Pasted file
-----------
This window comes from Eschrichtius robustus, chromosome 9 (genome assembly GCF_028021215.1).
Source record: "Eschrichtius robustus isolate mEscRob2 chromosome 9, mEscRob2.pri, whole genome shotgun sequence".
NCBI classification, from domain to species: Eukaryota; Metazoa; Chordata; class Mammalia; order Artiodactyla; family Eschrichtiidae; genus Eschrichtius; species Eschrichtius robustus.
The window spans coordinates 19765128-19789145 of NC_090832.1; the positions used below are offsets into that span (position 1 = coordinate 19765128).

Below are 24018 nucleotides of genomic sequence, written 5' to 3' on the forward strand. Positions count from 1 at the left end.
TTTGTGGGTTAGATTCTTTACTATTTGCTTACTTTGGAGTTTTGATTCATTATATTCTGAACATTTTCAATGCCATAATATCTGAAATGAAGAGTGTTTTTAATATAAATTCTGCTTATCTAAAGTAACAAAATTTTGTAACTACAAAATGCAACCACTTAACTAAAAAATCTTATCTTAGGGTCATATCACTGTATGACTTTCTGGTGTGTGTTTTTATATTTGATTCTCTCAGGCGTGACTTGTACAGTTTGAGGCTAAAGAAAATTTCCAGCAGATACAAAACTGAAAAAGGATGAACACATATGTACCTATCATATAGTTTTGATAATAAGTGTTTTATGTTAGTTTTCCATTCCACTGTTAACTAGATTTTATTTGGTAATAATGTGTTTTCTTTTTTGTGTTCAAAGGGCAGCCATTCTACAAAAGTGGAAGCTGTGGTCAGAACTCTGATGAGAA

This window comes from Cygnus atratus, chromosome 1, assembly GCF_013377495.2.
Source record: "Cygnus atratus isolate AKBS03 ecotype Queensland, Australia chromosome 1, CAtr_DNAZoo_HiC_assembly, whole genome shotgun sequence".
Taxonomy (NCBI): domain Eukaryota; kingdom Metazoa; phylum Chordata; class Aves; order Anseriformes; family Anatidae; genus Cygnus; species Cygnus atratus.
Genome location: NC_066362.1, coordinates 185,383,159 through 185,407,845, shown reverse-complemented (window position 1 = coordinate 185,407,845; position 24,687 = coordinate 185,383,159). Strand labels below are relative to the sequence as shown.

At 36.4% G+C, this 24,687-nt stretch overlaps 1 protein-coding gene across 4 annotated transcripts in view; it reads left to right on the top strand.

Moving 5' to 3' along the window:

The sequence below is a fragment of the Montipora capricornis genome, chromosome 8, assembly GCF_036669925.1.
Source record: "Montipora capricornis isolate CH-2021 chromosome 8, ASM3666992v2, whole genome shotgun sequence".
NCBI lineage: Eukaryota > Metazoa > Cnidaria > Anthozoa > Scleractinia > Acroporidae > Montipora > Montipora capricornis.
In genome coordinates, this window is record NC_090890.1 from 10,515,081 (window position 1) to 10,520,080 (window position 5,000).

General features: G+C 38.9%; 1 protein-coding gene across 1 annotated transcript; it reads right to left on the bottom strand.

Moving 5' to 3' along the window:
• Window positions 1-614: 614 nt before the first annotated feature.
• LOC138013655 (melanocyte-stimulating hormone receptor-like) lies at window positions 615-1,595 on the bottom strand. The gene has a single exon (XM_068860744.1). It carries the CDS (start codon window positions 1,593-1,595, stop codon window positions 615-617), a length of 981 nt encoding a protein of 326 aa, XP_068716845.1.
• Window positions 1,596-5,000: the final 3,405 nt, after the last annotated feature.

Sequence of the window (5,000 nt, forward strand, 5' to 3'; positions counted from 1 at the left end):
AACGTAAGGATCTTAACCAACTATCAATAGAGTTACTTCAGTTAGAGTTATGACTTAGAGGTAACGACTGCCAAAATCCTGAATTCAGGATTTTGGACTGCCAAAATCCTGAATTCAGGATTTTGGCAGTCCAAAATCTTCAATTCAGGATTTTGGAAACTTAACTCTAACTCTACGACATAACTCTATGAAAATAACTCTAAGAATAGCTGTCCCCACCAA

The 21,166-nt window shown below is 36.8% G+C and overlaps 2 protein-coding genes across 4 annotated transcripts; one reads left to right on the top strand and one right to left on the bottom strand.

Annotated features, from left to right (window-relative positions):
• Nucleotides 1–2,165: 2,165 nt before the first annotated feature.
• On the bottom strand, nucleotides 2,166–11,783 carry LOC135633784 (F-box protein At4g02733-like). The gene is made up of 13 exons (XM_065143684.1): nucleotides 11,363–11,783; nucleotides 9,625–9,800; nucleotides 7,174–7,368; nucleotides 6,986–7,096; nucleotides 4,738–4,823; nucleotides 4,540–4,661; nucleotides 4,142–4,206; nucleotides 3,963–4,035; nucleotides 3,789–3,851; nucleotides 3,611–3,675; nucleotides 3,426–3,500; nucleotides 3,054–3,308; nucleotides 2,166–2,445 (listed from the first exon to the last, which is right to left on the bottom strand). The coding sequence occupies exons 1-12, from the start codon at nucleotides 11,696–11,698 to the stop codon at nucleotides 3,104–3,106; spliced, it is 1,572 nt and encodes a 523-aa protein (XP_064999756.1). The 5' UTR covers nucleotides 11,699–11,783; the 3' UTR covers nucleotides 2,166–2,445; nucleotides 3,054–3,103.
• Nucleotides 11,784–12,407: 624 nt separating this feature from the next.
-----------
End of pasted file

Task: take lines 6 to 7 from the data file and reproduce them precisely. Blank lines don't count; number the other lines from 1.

TTTGTGGGTTAGATTCTTTACTATTTGCTTACTTTGGAGTTTTGATTCATTATATTCTGAACATTTTCAATGCCATAATATCTGAAATGAAGAGTGTTTTTAATATAAATTCTGCTTATCTAAAGTAACAAAATTTTGTAACTACAAAATGCAACCACTTAACTAAAAAATCTTATCTTAGGGTCATATCACTGTATGACTTTCTGGTGTGTGTTTTTATATTTGATTCTCTCAGGCGTGACTTGTACAGTTTGAGGCTAAAGAAAATTTCCAGCAGATACAAAACTGAAAAAGGATGAACACATATGTACCTATCATATAGTTTTGATAATAAGTGTTTTATGTTAGTTTTCCATTCCACTGTTAACTAGATTTTATTTGGTAATAATGTGTTTTCTTTTTTGTGTTCAAAGGGCAGCCATTCTACAAAAGTGGAAGCTGTGGTCAGAACTCTGATGAGAA

This window comes from Cygnus atratus, chromosome 1, assembly GCF_013377495.2.